Iran a threat not just to Israel, says Germany's Merkel
JERUSALEM (Reuters) - Germany views Iran as a potential threat not just to Israel, but also to European countries, Chancellor Angela Merkel said on Tuesday at a joint news conference with Israeli Prime Minister Benjamin Netanyahu.
But she stopped short of endorsing her host's demand that Tehran give up all sensitive nuclear projects under any negotiated deal with world powers.
Germany is Israel's most important ally in Europe, where the Netanyahu government frets it is losing support given troubled peace talks with the Palestinians. That makes Merkel's views a bellwether of European sentiment on Middle East issues.
"We see the threat not just as a threat for the state of Israel but as a general threat for Europe as well," she said, adding that Germany would pursue international talks with Iran on its nuclear activities.
The diplomacy was kick-started with an interim deal in November which Netanyahu blasted as an "historic mistake" for easing sanctions on Iran while leaving its infrastructure for enriching uranium and potentially producing plutonium.
Iran says its nuclear projects are for peaceful needs.
Netanyahu, whose country is widely believed to be the Middle East's only nuclear-armed nation, acknowledged that world powers had "talked about the possibility of some enrichment" continuing in Iran as part of a final deal.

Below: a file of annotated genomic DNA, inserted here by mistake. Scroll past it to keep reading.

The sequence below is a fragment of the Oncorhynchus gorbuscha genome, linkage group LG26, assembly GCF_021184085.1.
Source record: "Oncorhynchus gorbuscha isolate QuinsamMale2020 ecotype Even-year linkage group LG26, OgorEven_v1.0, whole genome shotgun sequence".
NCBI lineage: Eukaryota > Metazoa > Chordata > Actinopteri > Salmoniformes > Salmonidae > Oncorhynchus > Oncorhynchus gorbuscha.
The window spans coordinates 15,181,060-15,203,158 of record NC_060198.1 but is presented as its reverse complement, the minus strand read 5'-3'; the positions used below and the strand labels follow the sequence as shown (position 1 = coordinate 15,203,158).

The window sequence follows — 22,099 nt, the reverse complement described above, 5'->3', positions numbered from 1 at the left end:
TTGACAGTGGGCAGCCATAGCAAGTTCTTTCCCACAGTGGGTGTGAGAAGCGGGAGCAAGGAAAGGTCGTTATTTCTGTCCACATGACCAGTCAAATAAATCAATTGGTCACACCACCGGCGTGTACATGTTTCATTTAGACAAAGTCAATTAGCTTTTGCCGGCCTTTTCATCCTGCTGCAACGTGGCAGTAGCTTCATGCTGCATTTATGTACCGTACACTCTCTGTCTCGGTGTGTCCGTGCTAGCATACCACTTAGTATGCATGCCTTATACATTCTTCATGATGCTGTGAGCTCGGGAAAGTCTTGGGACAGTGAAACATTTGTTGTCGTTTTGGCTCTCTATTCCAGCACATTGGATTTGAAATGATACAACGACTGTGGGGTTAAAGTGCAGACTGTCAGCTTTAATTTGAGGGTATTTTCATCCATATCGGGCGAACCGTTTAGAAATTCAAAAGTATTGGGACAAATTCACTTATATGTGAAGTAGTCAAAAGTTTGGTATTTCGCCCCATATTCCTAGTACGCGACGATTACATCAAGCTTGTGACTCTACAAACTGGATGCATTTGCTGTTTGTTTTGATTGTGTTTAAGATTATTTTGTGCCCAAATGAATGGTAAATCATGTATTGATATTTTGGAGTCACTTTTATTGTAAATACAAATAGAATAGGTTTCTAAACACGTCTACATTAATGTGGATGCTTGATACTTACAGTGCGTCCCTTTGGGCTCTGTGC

"I think it's a mistake," he said. "Every single leader that I've talked to in the Middle East agrees with that position, whether they say so publicly or not. Why? Because if Iran really wants just civilian nuclear energy, then they don't need any enrichment. They don't need centrifuges."
Asked if she agreed, Merkel was circumspect.
"It is clear that there is a difference of opinion here with regard to these negotiations and whether they ought to take place. We have set out on the path of low enrichment, but enrichment does take place and I believe that we can succeed," she said.
"We can expect a kind of shield being set up in order to make sure that Iran does not achieve in the short future a (military) nuclear capability," she added, in an apparent allusion to an envisaged regime of low-volume enrichment and enhanced nuclear inspections.
"The question is whether we will be able to achieve a result that is better than the present state of affairs. We have decided it is better to participate in the negotiations because we believe that to be better than the status quo."
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